The special administrative region’s government posted a notice to its official website on Tuesday, affirming its commitment to ending all smoking in Macau casinos. The plan mirrors Beijing’s efforts to reduce smoking in public places on the mainland to reduce health costs associated with the country’s 300m smokers.
To ensure compliance with the new regime, Macau plans to raise smoking-related fines from their current range of MOP 400-100k (US $50-$12,500) to MOP 1,500-200k. Even the use of electronic cigarettes will be forbidden in casinos and their sale banned outright throughout Macau.
Macau’s government introduced a partial smoking ban last October that restricted smoking to VIP gaming rooms and specially constructed airport-style smoking lounges on the main gaming floor. Both of these exemptions will be eliminated under the new plan, despite protests by casino operators, who spent a lot of time, effort and money altering their properties to comply with the government’s demands.
MGM China told the Macau Daily Times that it had spent “millions” rejigging its gaming floor to conform to the earlier restriction. Collectively, Macau’s six casino concessionaires are believed to have spent over MOP 1b ($125m) refitting their properties. Sands China VP Michael Naylor said the company had constructed its smoking lounges “with the mindset that they were going to be here for a very long time.”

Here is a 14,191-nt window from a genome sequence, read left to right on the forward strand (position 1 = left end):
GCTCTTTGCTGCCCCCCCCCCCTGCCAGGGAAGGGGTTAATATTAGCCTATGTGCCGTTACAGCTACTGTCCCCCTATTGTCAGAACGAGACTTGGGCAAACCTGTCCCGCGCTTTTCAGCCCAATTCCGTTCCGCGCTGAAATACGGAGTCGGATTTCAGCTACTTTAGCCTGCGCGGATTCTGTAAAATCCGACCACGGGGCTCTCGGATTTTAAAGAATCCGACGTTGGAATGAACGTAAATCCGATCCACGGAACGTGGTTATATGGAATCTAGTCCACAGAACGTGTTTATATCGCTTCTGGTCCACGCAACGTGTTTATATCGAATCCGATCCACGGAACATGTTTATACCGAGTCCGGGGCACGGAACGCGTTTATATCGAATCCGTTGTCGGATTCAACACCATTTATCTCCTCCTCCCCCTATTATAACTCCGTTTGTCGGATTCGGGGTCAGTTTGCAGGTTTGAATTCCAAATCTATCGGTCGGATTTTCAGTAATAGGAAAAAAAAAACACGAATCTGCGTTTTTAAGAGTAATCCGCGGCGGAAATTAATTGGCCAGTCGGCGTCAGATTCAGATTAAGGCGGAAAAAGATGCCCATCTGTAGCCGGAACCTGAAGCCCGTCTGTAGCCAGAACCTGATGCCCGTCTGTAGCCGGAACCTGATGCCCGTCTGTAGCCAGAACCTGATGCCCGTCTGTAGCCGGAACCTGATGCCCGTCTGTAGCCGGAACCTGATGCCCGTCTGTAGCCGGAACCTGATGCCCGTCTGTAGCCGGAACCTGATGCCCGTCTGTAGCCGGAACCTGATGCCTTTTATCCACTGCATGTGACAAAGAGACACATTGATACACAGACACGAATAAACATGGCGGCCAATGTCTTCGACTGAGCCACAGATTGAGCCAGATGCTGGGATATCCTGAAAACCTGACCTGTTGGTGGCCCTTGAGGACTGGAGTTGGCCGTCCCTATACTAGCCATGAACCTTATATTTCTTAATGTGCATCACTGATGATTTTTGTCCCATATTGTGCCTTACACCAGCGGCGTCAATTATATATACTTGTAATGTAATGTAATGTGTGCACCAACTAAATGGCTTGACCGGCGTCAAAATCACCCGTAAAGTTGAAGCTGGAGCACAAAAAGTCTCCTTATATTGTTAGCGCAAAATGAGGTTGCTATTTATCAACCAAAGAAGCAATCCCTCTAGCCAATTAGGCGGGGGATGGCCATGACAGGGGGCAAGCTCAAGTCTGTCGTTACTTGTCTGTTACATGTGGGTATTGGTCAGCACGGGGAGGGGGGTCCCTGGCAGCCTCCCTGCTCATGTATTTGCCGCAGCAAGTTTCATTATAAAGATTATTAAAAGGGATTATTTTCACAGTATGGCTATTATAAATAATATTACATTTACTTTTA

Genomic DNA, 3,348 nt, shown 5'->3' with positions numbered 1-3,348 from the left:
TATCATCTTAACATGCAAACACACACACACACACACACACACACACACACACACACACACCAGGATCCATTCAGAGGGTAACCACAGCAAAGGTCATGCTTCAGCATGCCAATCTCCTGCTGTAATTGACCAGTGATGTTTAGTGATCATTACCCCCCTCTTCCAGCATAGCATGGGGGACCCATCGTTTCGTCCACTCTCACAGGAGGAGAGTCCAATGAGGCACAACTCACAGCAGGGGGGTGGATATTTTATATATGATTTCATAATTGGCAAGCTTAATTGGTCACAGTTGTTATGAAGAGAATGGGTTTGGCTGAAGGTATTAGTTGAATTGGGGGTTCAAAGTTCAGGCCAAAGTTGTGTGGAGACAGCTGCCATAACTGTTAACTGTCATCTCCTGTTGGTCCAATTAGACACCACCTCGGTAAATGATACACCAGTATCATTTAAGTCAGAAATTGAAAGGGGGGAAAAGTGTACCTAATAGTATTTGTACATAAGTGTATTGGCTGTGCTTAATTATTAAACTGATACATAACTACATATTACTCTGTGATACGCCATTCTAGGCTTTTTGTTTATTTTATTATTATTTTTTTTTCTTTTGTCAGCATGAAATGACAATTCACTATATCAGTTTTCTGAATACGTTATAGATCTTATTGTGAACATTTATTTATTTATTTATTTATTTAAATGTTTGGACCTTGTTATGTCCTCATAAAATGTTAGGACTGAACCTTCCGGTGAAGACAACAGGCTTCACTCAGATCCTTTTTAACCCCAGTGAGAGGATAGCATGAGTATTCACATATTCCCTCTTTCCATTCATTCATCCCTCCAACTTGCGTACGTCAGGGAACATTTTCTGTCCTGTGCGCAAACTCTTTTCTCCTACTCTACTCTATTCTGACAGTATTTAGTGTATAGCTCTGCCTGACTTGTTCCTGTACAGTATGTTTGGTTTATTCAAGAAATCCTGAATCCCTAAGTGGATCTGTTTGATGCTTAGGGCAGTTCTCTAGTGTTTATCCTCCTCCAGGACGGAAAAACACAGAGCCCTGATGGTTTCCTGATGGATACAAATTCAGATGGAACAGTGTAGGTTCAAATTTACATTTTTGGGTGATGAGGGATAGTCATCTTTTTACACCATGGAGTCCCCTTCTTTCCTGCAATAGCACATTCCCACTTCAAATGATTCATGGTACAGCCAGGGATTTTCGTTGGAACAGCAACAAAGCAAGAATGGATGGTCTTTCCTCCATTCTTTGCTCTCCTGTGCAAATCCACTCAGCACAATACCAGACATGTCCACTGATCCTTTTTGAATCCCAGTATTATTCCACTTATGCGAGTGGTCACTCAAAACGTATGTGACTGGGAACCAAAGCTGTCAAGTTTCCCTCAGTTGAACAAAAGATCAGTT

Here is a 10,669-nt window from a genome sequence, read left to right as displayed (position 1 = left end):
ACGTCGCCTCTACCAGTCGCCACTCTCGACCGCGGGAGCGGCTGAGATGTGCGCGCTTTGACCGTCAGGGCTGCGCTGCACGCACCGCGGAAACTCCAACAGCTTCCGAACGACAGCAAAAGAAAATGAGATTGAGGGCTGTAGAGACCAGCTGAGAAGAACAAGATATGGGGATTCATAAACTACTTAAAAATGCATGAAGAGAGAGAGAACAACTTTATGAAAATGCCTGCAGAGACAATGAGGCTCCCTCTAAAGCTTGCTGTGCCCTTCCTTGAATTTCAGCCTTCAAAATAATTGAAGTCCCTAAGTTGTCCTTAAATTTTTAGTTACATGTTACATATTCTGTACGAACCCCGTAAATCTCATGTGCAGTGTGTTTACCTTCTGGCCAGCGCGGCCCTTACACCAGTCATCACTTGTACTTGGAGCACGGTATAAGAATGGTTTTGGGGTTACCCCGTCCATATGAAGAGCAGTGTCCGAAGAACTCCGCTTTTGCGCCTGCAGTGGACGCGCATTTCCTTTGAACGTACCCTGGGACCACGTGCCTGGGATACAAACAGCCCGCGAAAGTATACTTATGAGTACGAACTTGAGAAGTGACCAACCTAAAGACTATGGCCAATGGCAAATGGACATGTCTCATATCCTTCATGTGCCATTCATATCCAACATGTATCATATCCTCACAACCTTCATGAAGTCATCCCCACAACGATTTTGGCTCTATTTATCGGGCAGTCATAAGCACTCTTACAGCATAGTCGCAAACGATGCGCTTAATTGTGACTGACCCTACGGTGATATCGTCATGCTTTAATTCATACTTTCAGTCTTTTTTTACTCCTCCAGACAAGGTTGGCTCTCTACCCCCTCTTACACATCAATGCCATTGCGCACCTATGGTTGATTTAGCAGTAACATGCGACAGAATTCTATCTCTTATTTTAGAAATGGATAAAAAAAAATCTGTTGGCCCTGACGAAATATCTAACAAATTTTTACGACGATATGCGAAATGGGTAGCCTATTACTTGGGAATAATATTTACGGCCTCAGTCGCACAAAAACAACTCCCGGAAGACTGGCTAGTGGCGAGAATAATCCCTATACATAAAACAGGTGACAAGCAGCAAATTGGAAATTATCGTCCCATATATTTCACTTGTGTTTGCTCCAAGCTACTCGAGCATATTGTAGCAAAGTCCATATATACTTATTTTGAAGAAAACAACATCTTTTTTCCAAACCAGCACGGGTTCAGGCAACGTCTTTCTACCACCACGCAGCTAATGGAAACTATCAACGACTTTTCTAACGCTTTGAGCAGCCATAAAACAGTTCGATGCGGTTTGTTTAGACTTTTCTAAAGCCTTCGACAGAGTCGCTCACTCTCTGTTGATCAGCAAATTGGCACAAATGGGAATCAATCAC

The government has offered no timeline for implementation of its new plan, although Deutsche Bank analyst Karen Tang believes the law will likely be passed by Q4 of this year, with implementation the following year. Based on the effect the main floor smoking ban had on mass market gaming revenue, Tang suggested already depressed VIP gaming revenue would likely fall a further 10-15% under the new law.
Macau gaming revenue has been falling now for a full year. June’s revenue figure will be announced on Wednesday and expectations are that the numbers could sink to a five-year low. Tang said previous projections that Macau might emerge from its slump by 2016 are “too optimistic” given the expected impact of the full smoking prohibition.